ADHD Hack: The Surprising Secret to Boosting Your Self-Esteem

Tina Squire, an ADHD coach, in a blue sleeveless top and gray shorts sitting on a wooden platform in a park, smiling at the camera.

For individuals with ADHD, the seemingly simple act of receiving compliments can often feel like navigating a complex emotional maze. The ADHD brain, wired for constant stimulation and self-criticism, tends to dismiss positive feedback, especially regarding tasks or abilities that come naturally. Let’s explore the challenges of accepting compliments for those of us with ADHD and consider what practical strategies there are to overcome these hurdles, ultimately leading to improved self-esteem and social interactions.

The ADHD Compliment Conundrum:

People with ADHD frequently struggle with low self-esteem and negative self-perception. This can stem from years of struggling with executive function, time management, and societal expectations. As a result, when faced with praise, the ADHD brain may automatically discount or reject the compliment, often before the individual has even fully processed it.

Strategies for Success:

1. Embrace Verbal Processing:

One effective technique for managing the immediate dismissal of compliments is to verbalise your thoughts. By saying your reactions aloud, you create an opportunity to catch and challenge negative self-talk. This process allows you to consciously examine your thoughts and potentially reframe them in a more positive light.

2. Recognise and Celebrate ADHD Strengths:

Many individuals with ADHD possess unique talents and abilities that they may overlook because these skills come easily to them. It’s crucial to understand that what feels “effortless” to you might actually be a special talent. Take time to identify and appreciate your ADHD-related strengths, such as creativity, hyperfocus, or out-of-the-box thinking.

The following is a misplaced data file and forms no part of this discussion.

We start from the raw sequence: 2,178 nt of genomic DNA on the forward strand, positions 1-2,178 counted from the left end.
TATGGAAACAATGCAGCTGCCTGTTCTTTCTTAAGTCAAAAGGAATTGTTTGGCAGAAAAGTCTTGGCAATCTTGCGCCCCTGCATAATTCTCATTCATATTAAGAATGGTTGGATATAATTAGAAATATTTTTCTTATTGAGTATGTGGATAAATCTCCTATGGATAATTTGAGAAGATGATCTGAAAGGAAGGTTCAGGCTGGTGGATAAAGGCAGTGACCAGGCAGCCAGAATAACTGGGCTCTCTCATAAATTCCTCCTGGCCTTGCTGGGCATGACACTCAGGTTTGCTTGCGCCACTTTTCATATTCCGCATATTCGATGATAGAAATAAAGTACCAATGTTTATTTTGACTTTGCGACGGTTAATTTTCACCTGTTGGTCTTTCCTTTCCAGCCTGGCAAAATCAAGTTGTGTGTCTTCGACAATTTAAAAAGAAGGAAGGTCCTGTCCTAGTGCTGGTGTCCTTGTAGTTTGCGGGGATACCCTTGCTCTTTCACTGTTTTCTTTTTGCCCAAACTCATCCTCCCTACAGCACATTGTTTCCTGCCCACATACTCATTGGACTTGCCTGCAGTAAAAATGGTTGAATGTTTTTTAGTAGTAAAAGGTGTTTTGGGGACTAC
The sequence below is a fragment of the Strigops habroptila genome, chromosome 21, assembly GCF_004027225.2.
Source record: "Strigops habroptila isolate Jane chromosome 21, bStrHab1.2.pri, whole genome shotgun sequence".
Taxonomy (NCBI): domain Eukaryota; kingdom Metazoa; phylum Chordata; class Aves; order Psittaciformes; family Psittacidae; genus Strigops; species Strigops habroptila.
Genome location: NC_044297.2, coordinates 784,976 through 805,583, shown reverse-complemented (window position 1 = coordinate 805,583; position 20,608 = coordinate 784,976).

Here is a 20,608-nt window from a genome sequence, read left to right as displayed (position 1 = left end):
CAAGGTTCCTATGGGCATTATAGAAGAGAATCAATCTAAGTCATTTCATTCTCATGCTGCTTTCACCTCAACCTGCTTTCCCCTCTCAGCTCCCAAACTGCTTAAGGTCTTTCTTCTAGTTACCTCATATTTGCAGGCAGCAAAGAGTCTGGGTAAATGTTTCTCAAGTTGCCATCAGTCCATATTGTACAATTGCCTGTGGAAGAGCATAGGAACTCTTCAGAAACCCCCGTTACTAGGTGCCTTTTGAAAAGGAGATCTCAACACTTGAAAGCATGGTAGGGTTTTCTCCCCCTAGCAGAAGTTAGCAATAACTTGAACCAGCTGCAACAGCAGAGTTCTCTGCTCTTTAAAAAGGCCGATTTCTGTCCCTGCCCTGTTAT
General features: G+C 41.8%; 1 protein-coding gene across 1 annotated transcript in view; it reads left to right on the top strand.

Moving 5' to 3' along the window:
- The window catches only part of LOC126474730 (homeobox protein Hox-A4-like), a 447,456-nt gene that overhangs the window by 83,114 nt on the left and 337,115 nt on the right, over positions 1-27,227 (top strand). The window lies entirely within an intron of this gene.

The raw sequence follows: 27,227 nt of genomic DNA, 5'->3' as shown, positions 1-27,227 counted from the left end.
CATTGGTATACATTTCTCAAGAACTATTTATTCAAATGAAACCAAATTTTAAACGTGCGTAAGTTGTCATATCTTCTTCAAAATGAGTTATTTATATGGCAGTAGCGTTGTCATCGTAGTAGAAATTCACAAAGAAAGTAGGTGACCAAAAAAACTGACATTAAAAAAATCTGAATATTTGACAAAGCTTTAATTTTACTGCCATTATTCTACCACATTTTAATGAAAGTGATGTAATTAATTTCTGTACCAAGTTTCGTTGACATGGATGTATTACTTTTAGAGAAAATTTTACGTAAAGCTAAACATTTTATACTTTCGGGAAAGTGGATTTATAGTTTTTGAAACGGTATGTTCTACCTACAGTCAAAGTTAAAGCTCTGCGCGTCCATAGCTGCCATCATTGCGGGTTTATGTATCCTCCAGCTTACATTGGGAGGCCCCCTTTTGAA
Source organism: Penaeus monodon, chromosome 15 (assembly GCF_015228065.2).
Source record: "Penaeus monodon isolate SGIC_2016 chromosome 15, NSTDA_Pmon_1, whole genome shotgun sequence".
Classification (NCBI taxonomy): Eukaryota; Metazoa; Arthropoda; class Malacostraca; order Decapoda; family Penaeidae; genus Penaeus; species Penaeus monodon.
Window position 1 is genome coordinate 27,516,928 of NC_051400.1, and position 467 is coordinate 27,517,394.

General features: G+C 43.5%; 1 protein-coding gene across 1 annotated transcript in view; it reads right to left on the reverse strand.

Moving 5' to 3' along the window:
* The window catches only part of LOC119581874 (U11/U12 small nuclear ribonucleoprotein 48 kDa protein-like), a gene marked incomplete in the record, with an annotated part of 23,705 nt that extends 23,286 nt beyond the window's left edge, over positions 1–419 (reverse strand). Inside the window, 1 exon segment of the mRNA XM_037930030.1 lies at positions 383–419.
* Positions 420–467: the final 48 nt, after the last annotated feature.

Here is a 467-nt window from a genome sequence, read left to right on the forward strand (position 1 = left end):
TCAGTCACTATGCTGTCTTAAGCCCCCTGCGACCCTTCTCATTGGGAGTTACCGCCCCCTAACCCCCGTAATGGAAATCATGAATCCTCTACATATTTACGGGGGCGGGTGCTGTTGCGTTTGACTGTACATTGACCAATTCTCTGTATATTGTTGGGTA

3. Practise Acceptance Through Simple Responses:

Even if you don’t fully believe or internalise a compliment, responding with a simple “thank you” can be a powerful first step. This practice acknowledges the other person’s kindness and helps rewire your brain to become more receptive to positive feedback over time.

4. Seek Clarification and Specifics:

If a compliment feels vague or difficult to process, it’s perfectly acceptable to ask for more details. Requesting specifics about what the person appreciated can help make the compliment feel more concrete and easier to accept.

5. Reframe Your Perspective on Compliments:

Remember that accepting a compliment isn’t solely about you – it’s also about allowing the other person to express their appreciation. By shifting your focus to the giver’s intention, you may find it easier to receive praise graciously.

6. Incorporate Positive Affirmations:

Regular use of positive affirmations can help build a more robust and positive self-image. Take time each day to remind yourself of your strengths, accomplishments, and unique qualities. This practice can make it easier to accept external compliments as they align with your internal dialogue.

Learning to accept compliments with ADHD is a skill that requires patience and practice. As you implement these strategies, be kind to yourself and acknowledge that change takes time. With consistent effort, you can develop a healthier relationship with praise, leading to improved self-esteem and more positive social interactions.

Remember, your ADHD brain may initially resist compliments, but with these tools and techniques, you can learn to embrace and benefit from the positive feedback you receive. Celebrate your progress, no matter how small, and continue to work towards a more confident and self-assured you.

You can download our free ebook “Thriving with ADHD at work” and there are also Access To Work resources available.

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